By Andrew Gans
23 Mar 2005
|Photo by Aubrey Reuben|
Former "Saturday Night Live" star Gasteyer, who is also a Northwestern alum, will head the cast as the green-faced Elphaba. Chicago's own Reed and Weygandt will play the roles of, respectively, Madame Morrible and The Wizard. The open-ended Wicked run follows the April 29-June 12 engagement featuring the touring cast. That company stars Stephanie J. Block as Elphaba and Kendra Kassebaum as Glinda.
Best known for her work on "Saturday Night Live," Gasteyer has appeared on Broadway in The Rocky Horror Show and Off Broadway in The Vagina Monologues and Kimberly Akimbo. She also played Fanny Brice in the Pittsburgh Civic Light Opera's production of Funny Girl and was recently seen in the New York City Opera mounting of Cinderella. Her screen credits include "Mean Girls," "What Women Want," "Woman on Top," "Dick" and "What's the Worst That Could Happen?"
Rondi Reed, a member of the Steppenwolf Theatre Company since 1979, has been seen on Broadway in The Grapes of Wrath and The Rise and Fall of Little Voice. She received a Joseph Jefferson Award for her work in The Fall to Earth, and her other theatrical credits include Man From Nebraska, Side Man and Picasso at the Lapin Agile. Her film and television credits include "Normal," "Jungle 2 Jungle," "Eye for an Eye," "The Astronaut's Wife," "Fearless," "A Streetcar Named Desire," "Nothing Sacred" and "Seinfeld."
Based on Gregory Maguire's novel, which turned every Oz myth inside out, Wicked explores the early life of the witches of Oz: Glinda and Elphaba. The two main characters meet at Shiz, a school where both hope to take up sorcery. Glinda is madly popular and Elphaba is, well, green. By a misunderstanding, they wind up roommates and, after an initial period of mutual loathing, begin to learn something about each other. Their life paths continue to intersect through a shared love, entry into the Emerald City and interaction with the Wizard himself. Eventually, their choices and convictions take them on widely different paths.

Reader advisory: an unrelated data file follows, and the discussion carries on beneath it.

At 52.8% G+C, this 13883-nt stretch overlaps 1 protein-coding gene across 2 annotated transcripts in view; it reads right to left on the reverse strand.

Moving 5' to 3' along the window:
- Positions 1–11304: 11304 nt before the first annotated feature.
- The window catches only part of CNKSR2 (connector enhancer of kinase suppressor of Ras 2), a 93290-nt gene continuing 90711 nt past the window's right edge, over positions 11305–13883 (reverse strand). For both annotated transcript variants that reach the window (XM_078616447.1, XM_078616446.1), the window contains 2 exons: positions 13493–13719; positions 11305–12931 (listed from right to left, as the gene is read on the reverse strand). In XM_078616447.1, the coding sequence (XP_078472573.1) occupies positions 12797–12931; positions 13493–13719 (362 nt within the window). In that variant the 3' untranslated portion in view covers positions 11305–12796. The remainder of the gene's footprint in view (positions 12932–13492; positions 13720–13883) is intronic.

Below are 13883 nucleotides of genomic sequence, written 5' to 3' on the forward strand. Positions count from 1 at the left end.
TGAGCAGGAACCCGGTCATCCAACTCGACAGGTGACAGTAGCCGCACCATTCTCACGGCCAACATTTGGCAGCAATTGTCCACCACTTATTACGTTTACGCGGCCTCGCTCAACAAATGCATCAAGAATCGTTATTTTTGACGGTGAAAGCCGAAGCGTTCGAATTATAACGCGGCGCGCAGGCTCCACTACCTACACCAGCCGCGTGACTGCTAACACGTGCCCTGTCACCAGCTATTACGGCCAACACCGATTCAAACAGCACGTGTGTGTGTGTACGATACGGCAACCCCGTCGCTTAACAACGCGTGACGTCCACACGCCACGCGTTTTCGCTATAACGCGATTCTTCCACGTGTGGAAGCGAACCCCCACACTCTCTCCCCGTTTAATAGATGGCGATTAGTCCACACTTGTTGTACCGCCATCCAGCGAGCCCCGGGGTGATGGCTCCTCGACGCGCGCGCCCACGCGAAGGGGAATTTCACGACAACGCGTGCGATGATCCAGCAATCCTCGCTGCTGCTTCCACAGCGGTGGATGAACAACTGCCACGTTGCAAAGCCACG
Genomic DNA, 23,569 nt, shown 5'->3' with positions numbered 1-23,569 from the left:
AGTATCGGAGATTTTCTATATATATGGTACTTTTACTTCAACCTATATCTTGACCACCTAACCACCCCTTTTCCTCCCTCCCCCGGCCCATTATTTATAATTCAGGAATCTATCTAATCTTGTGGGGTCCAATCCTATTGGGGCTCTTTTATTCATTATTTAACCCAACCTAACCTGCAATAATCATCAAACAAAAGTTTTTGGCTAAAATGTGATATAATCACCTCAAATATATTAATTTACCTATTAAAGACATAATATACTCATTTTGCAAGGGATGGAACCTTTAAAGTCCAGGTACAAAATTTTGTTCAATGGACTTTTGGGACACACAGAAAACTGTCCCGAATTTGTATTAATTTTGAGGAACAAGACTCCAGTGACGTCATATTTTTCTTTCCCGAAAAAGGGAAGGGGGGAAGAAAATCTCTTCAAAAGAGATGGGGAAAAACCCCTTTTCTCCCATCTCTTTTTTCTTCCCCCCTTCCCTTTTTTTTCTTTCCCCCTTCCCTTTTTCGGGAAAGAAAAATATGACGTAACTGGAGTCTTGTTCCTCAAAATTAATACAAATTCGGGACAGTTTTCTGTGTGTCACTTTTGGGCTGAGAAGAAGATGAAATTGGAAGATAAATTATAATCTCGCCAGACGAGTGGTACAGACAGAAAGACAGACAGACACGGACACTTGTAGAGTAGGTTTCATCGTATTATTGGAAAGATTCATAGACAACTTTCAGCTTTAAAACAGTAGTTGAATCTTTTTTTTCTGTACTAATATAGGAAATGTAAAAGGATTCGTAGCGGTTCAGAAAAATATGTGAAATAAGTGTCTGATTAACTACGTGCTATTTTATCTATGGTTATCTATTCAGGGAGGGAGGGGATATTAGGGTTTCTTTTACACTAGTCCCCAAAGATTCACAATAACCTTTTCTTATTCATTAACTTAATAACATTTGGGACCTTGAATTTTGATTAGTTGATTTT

Wicked, with a book by Winnie Holzman, began previews on Broadway Oct. 8, 2003, with an official opening Oct. 30, 2003. The Broadway company — directed by Joe Mantello, who will repeat his duties for the upcoming Chicago production — continues to play the Gershwin Theatre.
Chicago's Ford Center for the Performing Arts/Oriental Theatre is located at 24 West Randolph Street. Tickets for Wicked performances June 24 and after will go on sale Monday, April 4 at 10 AM at all Broadway in Chicago box offices (22 W. Monroe Street, 24 W. Randolph Street and 151 West Randolph Street). Tickets will also be available by calling (312) 902-1400.
Tickets for the touring production of Wicked, which will play Chicago April 29-June 12 are currently on sale by calling Ticketmaster at (312) 902-1400.
For more information about Wicked visit www.wickedthemusical.com.
Wicked, the hit Stephen Schwartz musical that recently launched its tour in Toronto, is next headed to Chicago, where it had been scheduled to play a limited engagement from April 29-June 12. The Chicago Sun-Times reports that the musical, based on the Gregory Maguire novel of the same name, will continue playing the Windy City in an open-ended, sit-down production at the Ford Center/Oriental Theatre. The Chicago production, according to the newspaper, will utilize the set of the touring company and will boast a mix of Chicago and New York actors.
Wicked producer Marc Platt told the Sun-Times that Joe Mantello, who directed the musical on Broadway, will also be at the helm of the open-ended Chicago run. The Chicago production is scheduled to cost $10 million.
About the Chicago decision, producer Platt said, "It's a test case, and a lot of eyes are on us. If this works, it could open the door for other producers who will say that, under the right circumstances, Chicago is a town that can hold down long runs. Success breeds success.
"I don't take anything for granted," Platt added, "but we are very confident for a number of reasons. We have a marvelous show that entertains the broadest possible demographic of audiences from 8 to 80. And when they leave the theatre, they generate the kind of word-of mouth that I haven't experienced in quite some time. Chicago is obviously a great theatre town, and a lot of people there recognize how beneficial this can be, both culturally and in terms of the economy. It just seems like it's the right show, the right city, the right time."